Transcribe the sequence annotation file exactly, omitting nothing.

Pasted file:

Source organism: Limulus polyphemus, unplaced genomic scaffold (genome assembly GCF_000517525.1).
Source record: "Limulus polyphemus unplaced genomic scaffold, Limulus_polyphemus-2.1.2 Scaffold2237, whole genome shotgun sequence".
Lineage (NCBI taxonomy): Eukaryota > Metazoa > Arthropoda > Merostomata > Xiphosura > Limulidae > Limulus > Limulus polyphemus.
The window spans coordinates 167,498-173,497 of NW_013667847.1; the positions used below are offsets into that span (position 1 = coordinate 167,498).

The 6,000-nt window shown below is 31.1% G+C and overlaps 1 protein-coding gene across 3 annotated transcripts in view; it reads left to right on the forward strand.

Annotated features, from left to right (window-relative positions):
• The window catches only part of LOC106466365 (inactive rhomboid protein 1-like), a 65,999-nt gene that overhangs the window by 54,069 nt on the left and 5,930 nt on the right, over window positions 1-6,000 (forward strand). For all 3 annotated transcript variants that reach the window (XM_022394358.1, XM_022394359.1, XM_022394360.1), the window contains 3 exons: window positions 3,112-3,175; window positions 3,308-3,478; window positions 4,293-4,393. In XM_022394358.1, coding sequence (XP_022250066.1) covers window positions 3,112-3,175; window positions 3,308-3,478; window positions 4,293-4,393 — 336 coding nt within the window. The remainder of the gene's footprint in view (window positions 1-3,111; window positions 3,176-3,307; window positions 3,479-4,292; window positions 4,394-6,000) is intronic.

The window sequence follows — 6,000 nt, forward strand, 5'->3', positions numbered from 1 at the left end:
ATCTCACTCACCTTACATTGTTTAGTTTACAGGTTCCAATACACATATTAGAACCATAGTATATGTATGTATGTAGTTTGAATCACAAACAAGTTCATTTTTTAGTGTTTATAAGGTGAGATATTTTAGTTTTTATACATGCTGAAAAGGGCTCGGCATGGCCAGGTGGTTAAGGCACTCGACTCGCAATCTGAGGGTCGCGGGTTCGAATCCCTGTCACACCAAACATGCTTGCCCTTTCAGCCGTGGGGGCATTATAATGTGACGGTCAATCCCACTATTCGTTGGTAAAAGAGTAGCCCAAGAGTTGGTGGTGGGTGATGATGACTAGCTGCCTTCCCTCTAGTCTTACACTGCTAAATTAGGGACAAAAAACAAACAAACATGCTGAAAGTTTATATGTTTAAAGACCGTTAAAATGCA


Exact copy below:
Source organism: Limulus polyphemus, unplaced genomic scaffold (genome assembly GCF_000517525.1).
Source record: "Limulus polyphemus unplaced genomic scaffold, Limulus_polyphemus-2.1.2 Scaffold2237, whole genome shotgun sequence".
Lineage (NCBI taxonomy): Eukaryota > Metazoa > Arthropoda > Merostomata > Xiphosura > Limulidae > Limulus > Limulus polyphemus.
The window spans coordinates 167,498-173,497 of NW_013667847.1; the positions used below are offsets into that span (position 1 = coordinate 167,498).

The 6,000-nt window shown below is 31.1% G+C and overlaps 1 protein-coding gene across 3 annotated transcripts in view; it reads left to right on the forward strand.

Annotated features, from left to right (window-relative positions):
• The window catches only part of LOC106466365 (inactive rhomboid protein 1-like), a 65,999-nt gene that overhangs the window by 54,069 nt on the left and 5,930 nt on the right, over window positions 1-6,000 (forward strand). For all 3 annotated transcript variants that reach the window (XM_022394358.1, XM_022394359.1, XM_022394360.1), the window contains 3 exons: window positions 3,112-3,175; window positions 3,308-3,478; window positions 4,293-4,393. In XM_022394358.1, coding sequence (XP_022250066.1) covers window positions 3,112-3,175; window positions 3,308-3,478; window positions 4,293-4,393 — 336 coding nt within the window. The remainder of the gene's footprint in view (window positions 1-3,111; window positions 3,176-3,307; window positions 3,479-4,292; window positions 4,394-6,000) is intronic.

The window sequence follows — 6,000 nt, forward strand, 5'->3', positions numbered from 1 at the left end:
ATCTCACTCACCTTACATTGTTTAGTTTACAGGTTCCAATACACATATTAGAACCATAGTATATGTATGTATGTAGTTTGAATCACAAACAAGTTCATTTTTTAGTGTTTATAAGGTGAGATATTTTAGTTTTTATACATGCTGAAAAGGGCTCGGCATGGCCAGGTGGTTAAGGCACTCGACTCGCAATCTGAGGGTCGCGGGTTCGAATCCCTGTCACACCAAACATGCTTGCCCTTTCAGCCGTGGGGGCATTATAATGTGACGGTCAATCCCACTATTCGTTGGTAAAAGAGTAGCCCAAGAGTTGGTGGTGGGTGATGATGACTAGCTGCCTTCCCTCTAGTCTTACACTGCTAAATTAGGGACAAAAAACAAACAAACATGCTGAAAGTTTATATGTTTAAAGACCGTTAAAATGCA